West Virginia state lawmakers are digging in against new science education standards in public school curricula that reflect only one side of the climate change debate.

The West Virginia House of Delegates voted 73-20 on Friday to delay implementation of  the standards, based on Next Generation Science Standards and originally set to go into effect this July, the Charleston Gazette-Mail reported.

The new standards include teaching K-12 students in mandatory courses that global temperatures have risen and that human activities are the primary cause.

“This [bill] says let’s keep the standards we have in place now, and let’s take a more thorough look and make sure we’re getting the best standards available,” Del. Paul Espinosa, R-Jefferson, chairman of the House Education Committee, said.

The bill now moves to the state Senate. Republicans hold the majority in both chambers.

Last year, the state school board amended the new standards to read, “[the] rise and fall of global temperature[s] over the past century” instead of saying only that global temperatures “have risen.”

Members of the House of Delegates were not satisfied.

“We need to make sure our science standards are actually teaching science and not pushing a political agenda,” Del. Jim Butler, R-Mason, lead sponsor of the bill, said.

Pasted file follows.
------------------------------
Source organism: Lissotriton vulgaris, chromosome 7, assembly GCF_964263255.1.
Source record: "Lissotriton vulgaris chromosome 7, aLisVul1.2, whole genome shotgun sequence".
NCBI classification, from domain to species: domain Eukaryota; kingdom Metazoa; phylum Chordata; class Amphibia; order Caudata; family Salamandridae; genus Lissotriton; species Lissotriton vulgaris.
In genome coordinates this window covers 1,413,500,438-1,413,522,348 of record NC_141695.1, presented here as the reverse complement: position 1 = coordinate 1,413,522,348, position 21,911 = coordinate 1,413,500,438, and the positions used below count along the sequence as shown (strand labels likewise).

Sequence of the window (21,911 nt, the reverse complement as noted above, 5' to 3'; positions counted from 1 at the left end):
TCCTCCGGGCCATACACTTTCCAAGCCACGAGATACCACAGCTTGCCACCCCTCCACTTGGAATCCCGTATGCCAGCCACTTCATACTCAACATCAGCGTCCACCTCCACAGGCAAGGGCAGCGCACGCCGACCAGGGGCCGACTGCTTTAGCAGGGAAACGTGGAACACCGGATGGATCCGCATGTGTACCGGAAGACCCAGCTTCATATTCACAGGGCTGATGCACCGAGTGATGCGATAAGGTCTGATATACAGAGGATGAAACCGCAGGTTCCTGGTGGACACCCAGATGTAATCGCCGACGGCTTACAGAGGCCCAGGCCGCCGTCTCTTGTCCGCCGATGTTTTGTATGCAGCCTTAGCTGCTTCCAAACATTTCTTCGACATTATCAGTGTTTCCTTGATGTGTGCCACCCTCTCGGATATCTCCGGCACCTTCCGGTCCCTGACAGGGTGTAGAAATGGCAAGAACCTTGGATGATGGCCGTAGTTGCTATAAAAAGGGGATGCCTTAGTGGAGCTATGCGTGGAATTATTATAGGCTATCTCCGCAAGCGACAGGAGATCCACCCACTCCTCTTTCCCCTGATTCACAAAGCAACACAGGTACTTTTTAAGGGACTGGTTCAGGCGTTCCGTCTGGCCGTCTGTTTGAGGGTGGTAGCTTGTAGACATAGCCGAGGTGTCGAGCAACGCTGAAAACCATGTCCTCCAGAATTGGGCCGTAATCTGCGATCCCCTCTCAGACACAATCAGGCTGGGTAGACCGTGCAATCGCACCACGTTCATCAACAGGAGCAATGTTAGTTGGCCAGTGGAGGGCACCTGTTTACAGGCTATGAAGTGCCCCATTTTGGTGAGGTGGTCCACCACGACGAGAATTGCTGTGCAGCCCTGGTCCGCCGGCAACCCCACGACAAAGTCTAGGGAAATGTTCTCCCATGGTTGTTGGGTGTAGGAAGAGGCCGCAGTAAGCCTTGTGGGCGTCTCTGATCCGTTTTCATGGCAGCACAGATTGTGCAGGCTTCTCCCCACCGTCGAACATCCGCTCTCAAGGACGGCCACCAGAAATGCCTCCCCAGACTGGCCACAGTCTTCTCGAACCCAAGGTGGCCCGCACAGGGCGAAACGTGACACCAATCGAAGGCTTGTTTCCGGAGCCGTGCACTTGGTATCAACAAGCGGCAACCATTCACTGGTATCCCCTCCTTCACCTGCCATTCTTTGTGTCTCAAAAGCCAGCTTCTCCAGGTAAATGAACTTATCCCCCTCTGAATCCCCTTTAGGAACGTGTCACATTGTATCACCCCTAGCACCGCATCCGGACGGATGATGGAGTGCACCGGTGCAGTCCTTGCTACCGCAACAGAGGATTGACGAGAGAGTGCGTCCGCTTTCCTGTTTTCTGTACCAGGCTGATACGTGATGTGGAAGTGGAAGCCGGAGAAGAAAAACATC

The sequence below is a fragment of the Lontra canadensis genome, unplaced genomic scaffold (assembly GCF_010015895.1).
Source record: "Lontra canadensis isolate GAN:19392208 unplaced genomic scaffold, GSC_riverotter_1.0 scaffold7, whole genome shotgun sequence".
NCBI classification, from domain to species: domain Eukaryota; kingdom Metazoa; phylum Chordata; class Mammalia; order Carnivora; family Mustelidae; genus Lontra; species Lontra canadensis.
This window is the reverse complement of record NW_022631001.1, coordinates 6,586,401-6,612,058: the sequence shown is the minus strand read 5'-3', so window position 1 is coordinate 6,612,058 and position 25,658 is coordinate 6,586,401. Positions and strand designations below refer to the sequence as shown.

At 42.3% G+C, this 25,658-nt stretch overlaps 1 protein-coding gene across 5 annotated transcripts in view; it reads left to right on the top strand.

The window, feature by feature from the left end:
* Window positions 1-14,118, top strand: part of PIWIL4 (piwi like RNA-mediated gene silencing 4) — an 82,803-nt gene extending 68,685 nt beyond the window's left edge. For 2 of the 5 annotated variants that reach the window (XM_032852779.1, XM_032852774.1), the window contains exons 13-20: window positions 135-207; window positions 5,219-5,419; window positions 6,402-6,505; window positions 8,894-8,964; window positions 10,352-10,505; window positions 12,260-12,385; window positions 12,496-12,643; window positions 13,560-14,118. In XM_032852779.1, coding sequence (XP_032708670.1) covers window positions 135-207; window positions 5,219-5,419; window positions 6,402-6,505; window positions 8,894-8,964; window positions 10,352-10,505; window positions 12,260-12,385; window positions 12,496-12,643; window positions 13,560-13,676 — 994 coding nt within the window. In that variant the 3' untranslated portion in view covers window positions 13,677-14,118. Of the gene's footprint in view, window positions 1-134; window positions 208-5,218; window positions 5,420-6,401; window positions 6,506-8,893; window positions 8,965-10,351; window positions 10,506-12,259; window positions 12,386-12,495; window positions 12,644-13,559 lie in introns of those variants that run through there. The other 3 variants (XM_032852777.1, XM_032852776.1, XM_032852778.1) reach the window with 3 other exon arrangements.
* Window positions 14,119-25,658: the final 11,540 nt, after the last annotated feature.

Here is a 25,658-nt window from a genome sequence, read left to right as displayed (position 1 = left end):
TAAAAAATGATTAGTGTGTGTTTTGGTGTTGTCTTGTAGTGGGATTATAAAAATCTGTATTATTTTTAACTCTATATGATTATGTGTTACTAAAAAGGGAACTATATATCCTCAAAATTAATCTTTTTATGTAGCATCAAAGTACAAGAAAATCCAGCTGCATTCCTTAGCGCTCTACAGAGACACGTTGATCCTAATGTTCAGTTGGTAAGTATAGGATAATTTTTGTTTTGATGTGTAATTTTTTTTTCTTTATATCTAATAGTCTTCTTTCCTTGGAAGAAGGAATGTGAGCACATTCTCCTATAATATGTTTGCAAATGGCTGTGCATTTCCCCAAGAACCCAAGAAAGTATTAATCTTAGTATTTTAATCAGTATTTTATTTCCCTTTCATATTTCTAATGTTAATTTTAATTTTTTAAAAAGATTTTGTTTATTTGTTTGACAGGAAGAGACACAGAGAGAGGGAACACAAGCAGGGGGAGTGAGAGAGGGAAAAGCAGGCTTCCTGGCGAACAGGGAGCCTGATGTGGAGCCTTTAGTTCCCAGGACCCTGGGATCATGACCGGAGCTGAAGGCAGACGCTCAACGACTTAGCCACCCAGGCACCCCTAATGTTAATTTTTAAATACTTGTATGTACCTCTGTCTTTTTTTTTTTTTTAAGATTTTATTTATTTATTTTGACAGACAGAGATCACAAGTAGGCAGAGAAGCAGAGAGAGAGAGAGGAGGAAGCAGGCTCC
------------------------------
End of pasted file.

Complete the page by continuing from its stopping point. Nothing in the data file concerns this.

He said:

In an energy-producing state, it’s a concern to me that we are teaching our kids potentially that we are doing immoral things here in order to make a living in our state.

The legislation passed by the House, H.B. 4014, would keep current science education standards in place through June 2017.

“There’s nothing that upsets me more than the idea that it’s a proven fact that climate change is man-made,” Del. Frank Deem, R-Wood, said in the House last week, the Gazette-Mail reported.

“Starting in kindergarten, you’re talking about teaching the kids about how humans negatively affect the Earth,” Del. Michel Moffatt, R-Putnam, who introduced the science standard amendment in H.B. 4014, said in support of the legislation. “In an ideal world, you could interpret that as, sure, everyone has a footprint, but you could also twist that into all fossil fuels are bad.”

Advocates of the new standards disagree.

“West Virginia’s children, like children everywhere, need to learn about the science of climate change,” Ann Reid, executive director of the National Center for Science Education, an organization that defends teaching climate science in the classroom, said in a statement.

Last year, the West Virginia Board of Education repealed the Common Core education standards in the state. But some have criticized the new standards for being too much like Common Core.

Lawmakers first pushed H.B. 4014 in an attempt to repeal the state’s Common Core-style math and English standards.

The legislation would prevent the state board from implementing Common Core standards and assessments. For example, the statewide “Smarter Balanced” test, aligned with Common Core standards, will be replaced if the legislation passes and is signed into law by Gov. Earl Ray Tomblin, a Democrat.